Reforming teacher training

Rebecca Allen and Simon Burgess

This week the House of Commons Education Select Committee published its report on the teaching profession. This post gives the main points of our evidence to the Committee.

We think of Initial Teaching Training (ITT) as encompassing both the initial training and the probationary year. How should this be set up to produce the most effective teachers who will have the greatest impact on pupil progress? ITT plays two roles for the profession – training and selection with the emphasis typically placed on the former. Both are important and neither should be neglected, but we argue that the evidence suggests that if anything, selection is the more important, and this is our focus here. An important role for selection is completely standard for any professional accreditation system in either public or private sectors.

The key argument is this: the sharpest selection should be made at the point when the evidence on ability is strongest. The final decision on who can become a teacher should be made when we have accumulated enough evidence on the candidate’s teaching effectiveness. Where is this point in teaching? The two central relevant facts are that variations in teacher effects on pupil progress are very substantial, and that the future effectiveness of a potential teacher is hard to judge from their own academic record.

We believe that the current operation of selection in ITT (tight at the beginning, negligible thereafter) is the wrong way round. Instead, we should let a broader group try out to be teachers, but enforce a much stricter probation policy based around measures of teacher effectiveness in facilitating pupil progress. Full certification and an open-ended first job would only be granted once performance data showed a teacher to be effective. The expectation would be that only the most effective teachers would make it through to full certification.

Selection into ITT is about gaining a place on a course. The difficulty faced in identifying people likely to be good teachers is very relevant here. It is very hard to tell who will be a good teacher and therefore a high degree of agnosticism would be appropriate when faced with applicants. This is certainly true for selection based on objective criteria from the applicants’ own academic records. We know that these are unrelated to teaching ability, and so should be irrelevant in selection into ITT. Beyond that, even if selectors are highly skilled at spotting potential, and it is not clear that they are, it is impractical to ask each applicant to teach a practice lesson. Therefore, selection into ITT should be very broad, with a relatively low academic entry requirement.  This of course is not the situation now, nor the direction of travel of current policy. The tightening of academic entry requirements into teaching is not helpful: it will restrict the quantity of recruits and have no impact at all on average teaching effectiveness.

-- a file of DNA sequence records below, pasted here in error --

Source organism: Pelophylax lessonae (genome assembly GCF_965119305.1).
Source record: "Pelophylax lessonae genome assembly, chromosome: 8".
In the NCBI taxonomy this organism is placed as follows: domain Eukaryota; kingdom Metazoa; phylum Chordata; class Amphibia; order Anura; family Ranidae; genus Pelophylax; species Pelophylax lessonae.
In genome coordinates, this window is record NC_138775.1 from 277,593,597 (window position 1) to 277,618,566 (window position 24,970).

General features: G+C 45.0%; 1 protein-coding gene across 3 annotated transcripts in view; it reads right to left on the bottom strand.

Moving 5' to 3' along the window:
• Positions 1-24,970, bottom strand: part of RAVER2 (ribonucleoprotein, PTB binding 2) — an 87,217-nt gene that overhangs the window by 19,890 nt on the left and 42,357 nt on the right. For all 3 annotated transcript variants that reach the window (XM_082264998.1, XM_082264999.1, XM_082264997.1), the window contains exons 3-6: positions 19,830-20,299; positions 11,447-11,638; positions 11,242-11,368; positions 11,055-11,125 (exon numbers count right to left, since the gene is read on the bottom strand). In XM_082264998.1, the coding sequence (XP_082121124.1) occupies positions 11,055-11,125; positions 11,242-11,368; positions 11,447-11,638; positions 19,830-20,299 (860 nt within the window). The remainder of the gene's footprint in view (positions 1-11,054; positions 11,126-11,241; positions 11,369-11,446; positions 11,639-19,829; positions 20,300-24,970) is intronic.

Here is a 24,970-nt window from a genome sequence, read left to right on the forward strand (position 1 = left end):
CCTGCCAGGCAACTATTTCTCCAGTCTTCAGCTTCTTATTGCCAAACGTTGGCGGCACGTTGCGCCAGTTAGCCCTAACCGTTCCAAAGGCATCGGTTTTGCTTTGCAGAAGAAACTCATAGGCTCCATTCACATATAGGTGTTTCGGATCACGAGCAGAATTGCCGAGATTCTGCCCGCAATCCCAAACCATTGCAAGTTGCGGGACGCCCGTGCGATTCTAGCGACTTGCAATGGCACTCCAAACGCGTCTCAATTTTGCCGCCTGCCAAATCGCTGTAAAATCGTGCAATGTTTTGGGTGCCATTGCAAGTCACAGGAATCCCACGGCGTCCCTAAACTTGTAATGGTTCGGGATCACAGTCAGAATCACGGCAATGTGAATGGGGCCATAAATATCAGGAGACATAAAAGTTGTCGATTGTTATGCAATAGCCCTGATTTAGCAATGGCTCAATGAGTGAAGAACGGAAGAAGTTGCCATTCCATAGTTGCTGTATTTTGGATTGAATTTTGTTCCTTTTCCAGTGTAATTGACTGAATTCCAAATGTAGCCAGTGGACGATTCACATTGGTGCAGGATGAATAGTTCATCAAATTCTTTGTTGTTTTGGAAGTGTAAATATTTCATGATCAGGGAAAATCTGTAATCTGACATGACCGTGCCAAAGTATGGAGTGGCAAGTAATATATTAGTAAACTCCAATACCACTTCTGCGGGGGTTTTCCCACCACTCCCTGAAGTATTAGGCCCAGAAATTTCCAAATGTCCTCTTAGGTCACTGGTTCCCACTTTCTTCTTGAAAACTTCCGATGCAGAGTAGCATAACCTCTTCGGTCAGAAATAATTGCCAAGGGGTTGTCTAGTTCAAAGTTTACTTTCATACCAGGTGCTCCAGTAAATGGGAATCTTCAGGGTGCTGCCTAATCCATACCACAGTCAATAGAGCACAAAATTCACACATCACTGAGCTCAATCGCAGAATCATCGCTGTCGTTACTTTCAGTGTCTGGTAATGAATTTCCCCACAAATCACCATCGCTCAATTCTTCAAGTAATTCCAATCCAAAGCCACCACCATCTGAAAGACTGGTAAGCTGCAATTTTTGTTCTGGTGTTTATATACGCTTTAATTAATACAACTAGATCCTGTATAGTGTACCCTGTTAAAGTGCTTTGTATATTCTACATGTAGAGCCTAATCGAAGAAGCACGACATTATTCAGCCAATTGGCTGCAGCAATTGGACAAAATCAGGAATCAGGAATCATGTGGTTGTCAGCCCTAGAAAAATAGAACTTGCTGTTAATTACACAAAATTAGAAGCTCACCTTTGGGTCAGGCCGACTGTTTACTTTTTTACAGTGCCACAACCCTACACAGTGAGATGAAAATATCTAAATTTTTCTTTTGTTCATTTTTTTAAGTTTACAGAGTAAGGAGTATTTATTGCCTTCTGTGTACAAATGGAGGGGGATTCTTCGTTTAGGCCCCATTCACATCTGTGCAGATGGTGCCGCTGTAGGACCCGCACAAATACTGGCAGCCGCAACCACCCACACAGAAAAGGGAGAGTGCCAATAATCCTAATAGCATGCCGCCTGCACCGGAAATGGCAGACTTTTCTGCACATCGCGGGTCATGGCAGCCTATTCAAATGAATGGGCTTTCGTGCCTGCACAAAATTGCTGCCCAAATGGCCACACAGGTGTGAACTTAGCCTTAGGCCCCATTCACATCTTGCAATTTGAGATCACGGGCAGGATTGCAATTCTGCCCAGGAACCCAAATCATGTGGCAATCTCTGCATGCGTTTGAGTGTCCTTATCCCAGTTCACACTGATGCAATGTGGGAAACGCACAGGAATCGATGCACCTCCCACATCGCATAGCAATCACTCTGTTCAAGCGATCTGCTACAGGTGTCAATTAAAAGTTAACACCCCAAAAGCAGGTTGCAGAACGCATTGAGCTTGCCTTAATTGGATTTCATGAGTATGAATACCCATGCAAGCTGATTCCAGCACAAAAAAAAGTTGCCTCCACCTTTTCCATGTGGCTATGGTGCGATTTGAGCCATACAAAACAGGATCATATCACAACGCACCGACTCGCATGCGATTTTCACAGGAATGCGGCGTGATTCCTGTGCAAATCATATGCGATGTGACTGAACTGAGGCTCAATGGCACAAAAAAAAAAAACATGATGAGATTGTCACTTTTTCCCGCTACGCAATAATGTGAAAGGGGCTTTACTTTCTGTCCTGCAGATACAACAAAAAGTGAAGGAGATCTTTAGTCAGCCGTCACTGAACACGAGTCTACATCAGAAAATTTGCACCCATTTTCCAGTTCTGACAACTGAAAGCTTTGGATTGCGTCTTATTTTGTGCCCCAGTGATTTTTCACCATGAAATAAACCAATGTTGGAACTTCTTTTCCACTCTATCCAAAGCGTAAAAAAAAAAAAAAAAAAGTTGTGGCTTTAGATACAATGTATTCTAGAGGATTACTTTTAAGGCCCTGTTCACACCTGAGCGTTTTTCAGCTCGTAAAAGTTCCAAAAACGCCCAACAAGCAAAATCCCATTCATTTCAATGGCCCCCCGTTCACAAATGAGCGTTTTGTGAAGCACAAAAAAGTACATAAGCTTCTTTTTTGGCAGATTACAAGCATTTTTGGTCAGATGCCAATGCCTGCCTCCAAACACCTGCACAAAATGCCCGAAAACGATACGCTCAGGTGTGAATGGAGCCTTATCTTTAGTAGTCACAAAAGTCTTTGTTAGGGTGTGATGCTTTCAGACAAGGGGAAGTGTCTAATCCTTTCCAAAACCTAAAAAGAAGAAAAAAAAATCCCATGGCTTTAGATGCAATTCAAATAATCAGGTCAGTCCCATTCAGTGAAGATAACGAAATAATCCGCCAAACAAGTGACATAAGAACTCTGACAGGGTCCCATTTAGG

Graduation from ITT should also be tough. Given that much of an ITT course is now school-based, time spent in the classroom will form an important part of the assessment. Arguably the classroom experience is the key part of the course. However, in such a short space of time it will not generate sufficient data for a robust and objective view of the trainee’s effectiveness. It will nevertheless allow the trainee to discover whether teaching is for them.

Once in a job in a school, the progression to being a qualified teacher should be very different to the typical experience now. The key decision on final certification should be made after a probation period of say three years and ideally, the probation should involve classes of varying ability and year group. The period probably cannot be less, though the appropriate length of the probation would need to be analysed properly, depending on the statistical reliability of any pre-hire indicators, school-based performance data, and the cost of being wrong. This is the point when enough data is available to make a reliable judgement on the effectiveness of the teacher. There should be an expectation that not all will make it through to final certification, and indeed only the most effective should be retained. The key judgement should be a minimum threshold of progress that the probationer’s pupils make. Obviously, the measurement of that progress and the parameters of the threshold require a great deal of careful work. Like any statistical data, estimates of teacher effectiveness will never be perfect, and a good deal of evidence over a number of years will be necessary to reach a decision, but this is clearly necessary to raise the average effectiveness of the teaching profession in England.

Another innovative route into teaching is through Teach First. In some ways this is a positive development, as it allows a lot of people to try out teaching and also gives the schools which employ them an ‘out’ at the end of the two years. On the other hand, it restricts entrants based on their academic background.